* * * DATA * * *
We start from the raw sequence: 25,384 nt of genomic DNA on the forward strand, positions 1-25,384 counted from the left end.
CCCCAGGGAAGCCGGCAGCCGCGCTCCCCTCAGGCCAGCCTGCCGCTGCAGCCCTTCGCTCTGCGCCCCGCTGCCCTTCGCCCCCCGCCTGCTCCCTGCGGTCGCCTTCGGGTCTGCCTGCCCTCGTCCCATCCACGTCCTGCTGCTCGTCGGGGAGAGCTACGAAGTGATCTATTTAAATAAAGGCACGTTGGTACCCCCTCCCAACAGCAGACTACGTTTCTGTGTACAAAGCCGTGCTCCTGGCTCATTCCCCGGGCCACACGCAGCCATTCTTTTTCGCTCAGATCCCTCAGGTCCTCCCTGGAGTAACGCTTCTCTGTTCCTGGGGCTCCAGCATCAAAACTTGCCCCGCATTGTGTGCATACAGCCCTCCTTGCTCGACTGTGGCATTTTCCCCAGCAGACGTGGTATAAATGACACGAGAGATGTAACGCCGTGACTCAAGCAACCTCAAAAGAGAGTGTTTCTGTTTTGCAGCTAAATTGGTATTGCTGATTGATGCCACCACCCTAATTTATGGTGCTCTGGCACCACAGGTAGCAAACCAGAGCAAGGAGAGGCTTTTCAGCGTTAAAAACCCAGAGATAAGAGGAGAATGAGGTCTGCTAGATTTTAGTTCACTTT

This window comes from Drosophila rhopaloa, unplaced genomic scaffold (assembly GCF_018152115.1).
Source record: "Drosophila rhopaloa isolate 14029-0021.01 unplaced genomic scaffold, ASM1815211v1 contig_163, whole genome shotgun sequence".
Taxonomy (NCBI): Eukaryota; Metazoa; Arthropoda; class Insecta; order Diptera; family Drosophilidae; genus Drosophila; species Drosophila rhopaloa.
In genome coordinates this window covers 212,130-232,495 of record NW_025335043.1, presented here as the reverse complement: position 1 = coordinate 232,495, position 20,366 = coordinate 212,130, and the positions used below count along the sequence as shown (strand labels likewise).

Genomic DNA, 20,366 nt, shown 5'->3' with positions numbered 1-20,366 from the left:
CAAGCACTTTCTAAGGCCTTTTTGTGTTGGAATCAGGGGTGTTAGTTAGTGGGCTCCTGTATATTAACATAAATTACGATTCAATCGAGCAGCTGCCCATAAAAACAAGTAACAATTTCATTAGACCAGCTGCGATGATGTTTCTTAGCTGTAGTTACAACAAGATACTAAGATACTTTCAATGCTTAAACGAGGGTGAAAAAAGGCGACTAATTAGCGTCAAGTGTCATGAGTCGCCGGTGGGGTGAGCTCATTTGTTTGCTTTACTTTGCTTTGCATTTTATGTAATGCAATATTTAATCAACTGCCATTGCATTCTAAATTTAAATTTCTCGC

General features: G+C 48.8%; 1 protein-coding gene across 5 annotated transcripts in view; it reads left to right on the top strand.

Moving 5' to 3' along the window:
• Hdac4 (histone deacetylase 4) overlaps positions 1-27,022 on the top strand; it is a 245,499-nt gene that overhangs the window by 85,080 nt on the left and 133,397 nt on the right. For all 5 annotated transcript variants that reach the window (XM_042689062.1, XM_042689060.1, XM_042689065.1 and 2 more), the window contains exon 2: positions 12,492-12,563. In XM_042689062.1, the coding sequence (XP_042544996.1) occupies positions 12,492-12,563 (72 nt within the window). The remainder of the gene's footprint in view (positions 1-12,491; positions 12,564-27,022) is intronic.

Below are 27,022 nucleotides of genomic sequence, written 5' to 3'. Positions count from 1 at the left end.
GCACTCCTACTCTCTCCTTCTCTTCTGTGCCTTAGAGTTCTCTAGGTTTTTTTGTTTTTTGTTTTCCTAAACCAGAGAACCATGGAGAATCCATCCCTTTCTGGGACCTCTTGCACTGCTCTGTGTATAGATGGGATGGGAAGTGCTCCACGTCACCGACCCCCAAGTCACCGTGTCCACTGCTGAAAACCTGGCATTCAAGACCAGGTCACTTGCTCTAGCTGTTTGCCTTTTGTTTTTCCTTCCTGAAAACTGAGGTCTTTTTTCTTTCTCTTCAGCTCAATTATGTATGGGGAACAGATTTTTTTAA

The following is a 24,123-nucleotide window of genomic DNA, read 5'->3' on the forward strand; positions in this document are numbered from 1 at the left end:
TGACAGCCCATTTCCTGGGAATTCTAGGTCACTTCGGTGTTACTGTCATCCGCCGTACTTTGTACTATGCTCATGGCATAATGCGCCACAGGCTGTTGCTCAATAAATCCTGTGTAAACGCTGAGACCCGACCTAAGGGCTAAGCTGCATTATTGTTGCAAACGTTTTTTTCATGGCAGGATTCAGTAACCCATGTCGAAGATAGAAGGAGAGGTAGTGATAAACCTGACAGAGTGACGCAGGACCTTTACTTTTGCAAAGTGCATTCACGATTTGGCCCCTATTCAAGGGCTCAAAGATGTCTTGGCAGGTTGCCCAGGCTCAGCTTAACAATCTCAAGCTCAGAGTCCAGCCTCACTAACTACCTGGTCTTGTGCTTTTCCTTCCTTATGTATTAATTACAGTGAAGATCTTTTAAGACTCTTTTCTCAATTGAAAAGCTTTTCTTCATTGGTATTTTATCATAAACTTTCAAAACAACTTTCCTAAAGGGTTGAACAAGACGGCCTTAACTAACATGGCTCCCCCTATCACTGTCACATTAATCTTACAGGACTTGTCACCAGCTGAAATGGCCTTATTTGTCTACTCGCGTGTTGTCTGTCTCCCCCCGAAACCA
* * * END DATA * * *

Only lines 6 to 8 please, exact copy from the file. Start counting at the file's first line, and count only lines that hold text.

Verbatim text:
In genome coordinates this window covers 212,130-232,495 of record NW_025335043.1, presented here as the reverse complement: position 1 = coordinate 232,495, position 20,366 = coordinate 212,130, and the positions used below count along the sequence as shown (strand labels likewise).

Genomic DNA, 20,366 nt, shown 5'->3' with positions numbered 1-20,366 from the left:
CAAGCACTTTCTAAGGCCTTTTTGTGTTGGAATCAGGGGTGTTAGTTAGTGGGCTCCTGTATATTAACATAAATTACGATTCAATCGAGCAGCTGCCCATAAAAACAAGTAACAATTTCATTAGACCAGCTGCGATGATGTTTCTTAGCTGTAGTTACAACAAGATACTAAGATACTTTCAATGCTTAAACGAGGGTGAAAAAAGGCGACTAATTAGCGTCAAGTGTCATGAGTCGCCGGTGGGGTGAGCTCATTTGTTTGCTTTACTTTGCTTTGCATTTTATGTAATGCAATATTTAATCAACTGCCATTGCATTCTAAATTTAAATTTCTCGC